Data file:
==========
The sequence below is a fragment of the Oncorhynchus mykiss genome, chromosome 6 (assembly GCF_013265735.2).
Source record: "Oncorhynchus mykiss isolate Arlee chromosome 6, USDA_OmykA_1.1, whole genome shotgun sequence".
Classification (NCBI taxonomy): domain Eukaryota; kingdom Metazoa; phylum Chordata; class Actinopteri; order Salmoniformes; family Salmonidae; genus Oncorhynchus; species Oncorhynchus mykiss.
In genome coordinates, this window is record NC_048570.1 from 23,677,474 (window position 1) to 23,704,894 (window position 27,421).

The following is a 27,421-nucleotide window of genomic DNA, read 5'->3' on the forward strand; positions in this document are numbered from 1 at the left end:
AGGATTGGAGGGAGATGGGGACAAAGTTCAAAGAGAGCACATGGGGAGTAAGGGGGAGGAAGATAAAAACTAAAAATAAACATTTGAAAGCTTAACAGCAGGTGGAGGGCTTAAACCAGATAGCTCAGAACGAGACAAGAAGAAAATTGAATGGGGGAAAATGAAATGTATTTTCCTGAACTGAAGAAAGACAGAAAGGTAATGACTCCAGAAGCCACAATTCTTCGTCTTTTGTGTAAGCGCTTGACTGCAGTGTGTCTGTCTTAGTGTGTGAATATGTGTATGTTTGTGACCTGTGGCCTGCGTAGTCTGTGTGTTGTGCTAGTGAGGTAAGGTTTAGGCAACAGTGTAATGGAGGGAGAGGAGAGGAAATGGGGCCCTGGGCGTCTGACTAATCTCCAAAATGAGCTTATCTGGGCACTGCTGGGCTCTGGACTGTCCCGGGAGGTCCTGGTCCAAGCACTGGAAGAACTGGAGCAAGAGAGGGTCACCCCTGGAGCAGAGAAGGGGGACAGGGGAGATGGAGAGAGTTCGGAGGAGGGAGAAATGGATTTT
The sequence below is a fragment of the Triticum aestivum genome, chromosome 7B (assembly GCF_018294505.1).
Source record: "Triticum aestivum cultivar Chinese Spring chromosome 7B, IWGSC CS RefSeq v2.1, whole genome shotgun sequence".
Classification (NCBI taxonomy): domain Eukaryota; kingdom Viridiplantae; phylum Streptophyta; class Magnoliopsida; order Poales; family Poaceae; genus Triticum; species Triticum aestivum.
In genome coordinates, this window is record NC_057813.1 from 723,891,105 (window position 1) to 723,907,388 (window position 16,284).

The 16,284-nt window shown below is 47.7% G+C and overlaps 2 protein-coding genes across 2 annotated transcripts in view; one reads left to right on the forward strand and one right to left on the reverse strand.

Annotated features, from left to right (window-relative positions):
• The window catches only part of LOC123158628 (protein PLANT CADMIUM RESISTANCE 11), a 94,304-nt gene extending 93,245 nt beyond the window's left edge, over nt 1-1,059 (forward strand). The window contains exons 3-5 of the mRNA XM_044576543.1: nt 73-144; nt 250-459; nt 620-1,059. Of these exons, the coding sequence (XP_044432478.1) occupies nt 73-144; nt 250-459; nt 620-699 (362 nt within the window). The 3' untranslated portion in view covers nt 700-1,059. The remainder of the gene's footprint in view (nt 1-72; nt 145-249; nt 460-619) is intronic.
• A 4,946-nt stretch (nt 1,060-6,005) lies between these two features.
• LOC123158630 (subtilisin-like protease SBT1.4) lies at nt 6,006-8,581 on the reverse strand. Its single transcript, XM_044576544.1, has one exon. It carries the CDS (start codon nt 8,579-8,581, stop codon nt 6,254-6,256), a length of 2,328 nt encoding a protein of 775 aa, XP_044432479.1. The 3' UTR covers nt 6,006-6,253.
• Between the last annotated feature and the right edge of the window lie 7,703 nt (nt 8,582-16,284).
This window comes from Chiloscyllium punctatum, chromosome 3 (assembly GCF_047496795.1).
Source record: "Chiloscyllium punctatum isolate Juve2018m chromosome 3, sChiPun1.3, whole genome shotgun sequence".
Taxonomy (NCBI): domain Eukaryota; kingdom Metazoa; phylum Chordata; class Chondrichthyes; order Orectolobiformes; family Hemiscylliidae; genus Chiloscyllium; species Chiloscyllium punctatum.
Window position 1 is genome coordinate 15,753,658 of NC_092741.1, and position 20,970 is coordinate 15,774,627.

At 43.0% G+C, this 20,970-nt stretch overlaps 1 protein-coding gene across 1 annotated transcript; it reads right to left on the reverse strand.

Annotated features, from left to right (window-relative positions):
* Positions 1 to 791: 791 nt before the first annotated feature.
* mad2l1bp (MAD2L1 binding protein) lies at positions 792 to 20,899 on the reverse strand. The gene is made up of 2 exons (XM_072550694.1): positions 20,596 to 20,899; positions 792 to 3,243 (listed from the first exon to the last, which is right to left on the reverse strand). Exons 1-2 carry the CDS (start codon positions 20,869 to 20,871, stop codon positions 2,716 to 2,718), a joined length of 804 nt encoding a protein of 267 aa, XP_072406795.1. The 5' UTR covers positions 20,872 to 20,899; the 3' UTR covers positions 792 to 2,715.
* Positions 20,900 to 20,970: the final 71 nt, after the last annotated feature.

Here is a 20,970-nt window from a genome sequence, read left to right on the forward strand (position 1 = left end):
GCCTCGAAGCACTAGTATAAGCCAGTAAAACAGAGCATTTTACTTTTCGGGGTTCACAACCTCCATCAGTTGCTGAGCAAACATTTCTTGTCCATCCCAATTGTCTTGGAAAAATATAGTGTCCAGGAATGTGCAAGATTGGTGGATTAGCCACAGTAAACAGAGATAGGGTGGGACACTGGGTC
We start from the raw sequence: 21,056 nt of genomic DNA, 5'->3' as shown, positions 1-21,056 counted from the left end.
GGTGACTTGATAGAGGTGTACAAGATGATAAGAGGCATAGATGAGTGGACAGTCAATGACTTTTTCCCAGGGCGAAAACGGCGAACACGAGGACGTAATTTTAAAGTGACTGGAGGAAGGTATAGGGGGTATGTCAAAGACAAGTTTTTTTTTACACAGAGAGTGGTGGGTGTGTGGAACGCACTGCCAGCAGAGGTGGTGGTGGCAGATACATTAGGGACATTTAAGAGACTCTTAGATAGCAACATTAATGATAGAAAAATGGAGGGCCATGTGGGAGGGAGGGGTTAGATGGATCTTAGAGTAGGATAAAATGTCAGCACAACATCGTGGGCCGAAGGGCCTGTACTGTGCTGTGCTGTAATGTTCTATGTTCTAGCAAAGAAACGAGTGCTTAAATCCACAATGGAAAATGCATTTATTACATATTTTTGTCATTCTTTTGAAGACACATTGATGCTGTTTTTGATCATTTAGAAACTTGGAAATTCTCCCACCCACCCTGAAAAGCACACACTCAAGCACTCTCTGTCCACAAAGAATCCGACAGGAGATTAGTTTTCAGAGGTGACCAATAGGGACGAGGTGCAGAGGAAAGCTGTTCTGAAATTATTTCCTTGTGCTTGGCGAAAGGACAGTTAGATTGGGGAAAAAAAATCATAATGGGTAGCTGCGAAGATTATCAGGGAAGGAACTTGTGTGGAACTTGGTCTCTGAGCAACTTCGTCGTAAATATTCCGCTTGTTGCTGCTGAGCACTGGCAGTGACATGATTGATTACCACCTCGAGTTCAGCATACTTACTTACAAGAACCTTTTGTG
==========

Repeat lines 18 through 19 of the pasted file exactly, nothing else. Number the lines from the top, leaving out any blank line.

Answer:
Source record: "Chiloscyllium punctatum isolate Juve2018m chromosome 3, sChiPun1.3, whole genome shotgun sequence".
Taxonomy (NCBI): domain Eukaryota; kingdom Metazoa; phylum Chordata; class Chondrichthyes; order Orectolobiformes; family Hemiscylliidae; genus Chiloscyllium; species Chiloscyllium punctatum.